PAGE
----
Still, Russia's nearly 8,000 nukes are in the back of everyone's minds as they try to figure out what to do about Crimea and the broader Ukraine situation. Even if Russia didn't deploy its nukes, it could export its materials and technology to nations like North Korea and Iran, if it so chose (and there's no reason to believe it would choose to). In a more likely scenario, Russia could stop reducing its own nuclear arsenal and withdraw from the New START treaty with the U.S., undermining one of Obama's signature diplomatic initiatives and dealing a blow to nonproliferation efforts. Sadly, Russia's massive nuclear stockpile is one of the reasons it still matters in a world where economic power has taken center stage.

Iran and Syria

Before Crimea pushed Russia toward international pariah status, Putin had made his country an important diplomatic actor again on the world stage by helping broker deals to destroy Syria's stockpiles of chemical weapons and freeze and roll back Iran's nuclear program. Western leaders and diplomats assume Russia wants both a chemical-weapons-free Syria and non-nuclear-armed Iran, but Western diplomats and leaders have misjudged Putin's view of self-interest before.

The latest round of Iran nuclear talks ended last Wednesday, for example, and though all parties said the negotiations toward a permanent deal were constructive, Russian delegate Sergei Ryabkov threatened to rope the Iran discussions into the Ukraine situation.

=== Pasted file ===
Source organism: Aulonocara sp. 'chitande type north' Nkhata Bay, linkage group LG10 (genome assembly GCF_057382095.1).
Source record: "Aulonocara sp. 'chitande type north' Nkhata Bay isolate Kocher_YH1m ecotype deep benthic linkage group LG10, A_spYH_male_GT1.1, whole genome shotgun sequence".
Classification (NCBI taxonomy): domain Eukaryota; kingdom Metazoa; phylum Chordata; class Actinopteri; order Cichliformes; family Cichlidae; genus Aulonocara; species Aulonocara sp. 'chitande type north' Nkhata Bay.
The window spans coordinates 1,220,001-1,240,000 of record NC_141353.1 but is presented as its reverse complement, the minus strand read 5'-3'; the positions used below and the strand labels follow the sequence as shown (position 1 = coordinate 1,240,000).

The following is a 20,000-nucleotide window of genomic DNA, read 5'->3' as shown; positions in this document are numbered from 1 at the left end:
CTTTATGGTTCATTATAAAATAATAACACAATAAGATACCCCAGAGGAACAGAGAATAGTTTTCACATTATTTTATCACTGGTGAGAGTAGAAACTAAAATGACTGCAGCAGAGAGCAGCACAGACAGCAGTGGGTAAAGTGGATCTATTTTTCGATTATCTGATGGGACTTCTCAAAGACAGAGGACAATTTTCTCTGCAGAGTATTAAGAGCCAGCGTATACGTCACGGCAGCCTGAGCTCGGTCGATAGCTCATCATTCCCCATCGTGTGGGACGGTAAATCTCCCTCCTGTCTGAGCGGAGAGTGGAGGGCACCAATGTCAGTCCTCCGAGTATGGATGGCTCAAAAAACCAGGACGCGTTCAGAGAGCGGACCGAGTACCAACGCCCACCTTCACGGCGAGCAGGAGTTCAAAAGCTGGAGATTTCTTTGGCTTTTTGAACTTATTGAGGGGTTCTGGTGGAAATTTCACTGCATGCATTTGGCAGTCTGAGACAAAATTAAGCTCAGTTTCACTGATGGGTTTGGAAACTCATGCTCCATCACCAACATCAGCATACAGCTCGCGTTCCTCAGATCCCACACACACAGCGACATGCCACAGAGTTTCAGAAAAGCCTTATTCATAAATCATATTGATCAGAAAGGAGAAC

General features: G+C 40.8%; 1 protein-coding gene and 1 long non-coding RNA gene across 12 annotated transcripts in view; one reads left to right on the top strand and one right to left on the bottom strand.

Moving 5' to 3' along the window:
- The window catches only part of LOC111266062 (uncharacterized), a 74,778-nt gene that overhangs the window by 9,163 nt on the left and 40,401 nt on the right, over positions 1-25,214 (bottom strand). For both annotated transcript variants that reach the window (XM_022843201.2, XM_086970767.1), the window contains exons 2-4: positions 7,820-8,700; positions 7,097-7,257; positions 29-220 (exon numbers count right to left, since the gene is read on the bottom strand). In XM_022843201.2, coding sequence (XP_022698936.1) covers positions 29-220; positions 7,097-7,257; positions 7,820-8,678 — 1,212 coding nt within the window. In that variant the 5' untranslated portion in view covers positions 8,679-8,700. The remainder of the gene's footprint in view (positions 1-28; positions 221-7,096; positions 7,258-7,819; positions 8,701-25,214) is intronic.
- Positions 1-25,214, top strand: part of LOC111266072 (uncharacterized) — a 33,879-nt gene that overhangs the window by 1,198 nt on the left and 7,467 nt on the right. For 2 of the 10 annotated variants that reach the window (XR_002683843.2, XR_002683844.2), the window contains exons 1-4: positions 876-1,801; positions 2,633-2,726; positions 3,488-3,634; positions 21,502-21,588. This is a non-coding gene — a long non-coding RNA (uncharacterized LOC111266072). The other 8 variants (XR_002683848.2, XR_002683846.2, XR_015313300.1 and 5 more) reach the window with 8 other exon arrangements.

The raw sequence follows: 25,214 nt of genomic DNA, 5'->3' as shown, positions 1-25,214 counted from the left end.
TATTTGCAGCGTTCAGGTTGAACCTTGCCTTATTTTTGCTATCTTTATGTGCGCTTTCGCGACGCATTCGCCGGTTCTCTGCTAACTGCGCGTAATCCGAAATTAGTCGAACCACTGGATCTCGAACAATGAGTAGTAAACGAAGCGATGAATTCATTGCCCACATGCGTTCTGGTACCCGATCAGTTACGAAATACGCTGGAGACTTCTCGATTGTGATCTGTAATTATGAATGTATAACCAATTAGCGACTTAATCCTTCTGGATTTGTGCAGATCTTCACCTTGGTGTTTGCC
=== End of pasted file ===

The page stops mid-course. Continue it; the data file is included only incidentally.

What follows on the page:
"We wouldn’t like to use these talks as an element of the game of raising the stakes, taking into account the sentiments in some European capitals, Brussels, and Washington," said Rybakov, a deputy foreign minister, according to Russia's Interfax news agency. "But if they force us into that, we will take retaliatory measures here as well."

Russia is the closest ally to both Syria and Iran among the P5+1 negotiation parties (Russia, the U.S., Britain, France, China, and Germany), and the most obvious thing Russia could do to undermine the fledgling Iran deal is to undermine the tough economic sanctions against Tehran. "If you're Putin and you think you're going to be a target of sanctions, the most obvious leverage is in the Iranian file, where Russian cooperation is so important," Mark Dubowitz at the Foundation for Defense of Democracies tells The New York Times.

Will Putin link the two or three conflicts? Well, U.S. Defense Department analysts are split, says The Daily Beast, quoting an unidentified Pentagon analyst on Russia: "We have seen a willingness on their part to compartmentalize Ukraine away from the Middle East," the analyst said. On the other hand, "there are some of us who think Putin will do everything he can to spite us."